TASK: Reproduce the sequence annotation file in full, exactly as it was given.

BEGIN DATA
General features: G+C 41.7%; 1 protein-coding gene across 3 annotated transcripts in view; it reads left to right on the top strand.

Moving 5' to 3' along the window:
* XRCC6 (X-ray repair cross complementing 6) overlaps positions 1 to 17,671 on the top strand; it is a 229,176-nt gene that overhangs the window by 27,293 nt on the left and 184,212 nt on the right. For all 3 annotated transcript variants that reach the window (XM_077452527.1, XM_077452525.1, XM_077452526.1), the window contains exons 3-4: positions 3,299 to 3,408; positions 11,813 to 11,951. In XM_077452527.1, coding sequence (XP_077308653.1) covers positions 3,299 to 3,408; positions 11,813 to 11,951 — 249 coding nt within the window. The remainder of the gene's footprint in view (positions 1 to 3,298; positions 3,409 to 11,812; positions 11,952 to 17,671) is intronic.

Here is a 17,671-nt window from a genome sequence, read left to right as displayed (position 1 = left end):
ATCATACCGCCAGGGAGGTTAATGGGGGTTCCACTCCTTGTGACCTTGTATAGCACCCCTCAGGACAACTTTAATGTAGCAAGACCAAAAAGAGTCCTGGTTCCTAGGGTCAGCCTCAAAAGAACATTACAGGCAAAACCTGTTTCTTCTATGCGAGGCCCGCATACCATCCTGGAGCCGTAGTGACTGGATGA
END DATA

General features: G+C 41.7%; 1 protein-coding gene across 3 annotated transcripts in view; it reads left to right on the top strand.

Moving 5' to 3' along the window:
* XRCC6 (X-ray repair cross complementing 6) overlaps positions 1 to 17,671 on the top strand; it is a 229,176-nt gene that overhangs the window by 27,293 nt on the left and 184,212 nt on the right. For all 3 annotated transcript variants that reach the window (XM_077452527.1, XM_077452525.1, XM_077452526.1), the window contains exons 3-4: positions 3,299 to 3,408; positions 11,813 to 11,951. In XM_077452527.1, coding sequence (XP_077308653.1) covers positions 3,299 to 3,408; positions 11,813 to 11,951 — 249 coding nt within the window. The remainder of the gene's footprint in view (positions 1 to 3,298; positions 3,409 to 11,812; positions 11,952 to 17,671) is intronic.

Here is a 17,671-nt window from a genome sequence, read left to right as displayed (position 1 = left end):
ATCATACCGCCAGGGAGGTTAATGGGGGTTCCACTCCTTGTGACCTTGTATAGCACCCCTCAGGACAACTTTAATGTAGCAAGACCAAAAAGAGTCCTGGTTCCTAGGGTCAGCCTCAAAAGAACATTACAGGCAAAACCTGTTTCTTCTATGCGAGGCCCGCATACCATCCTGGAGCCGTAGTGACTGGATGA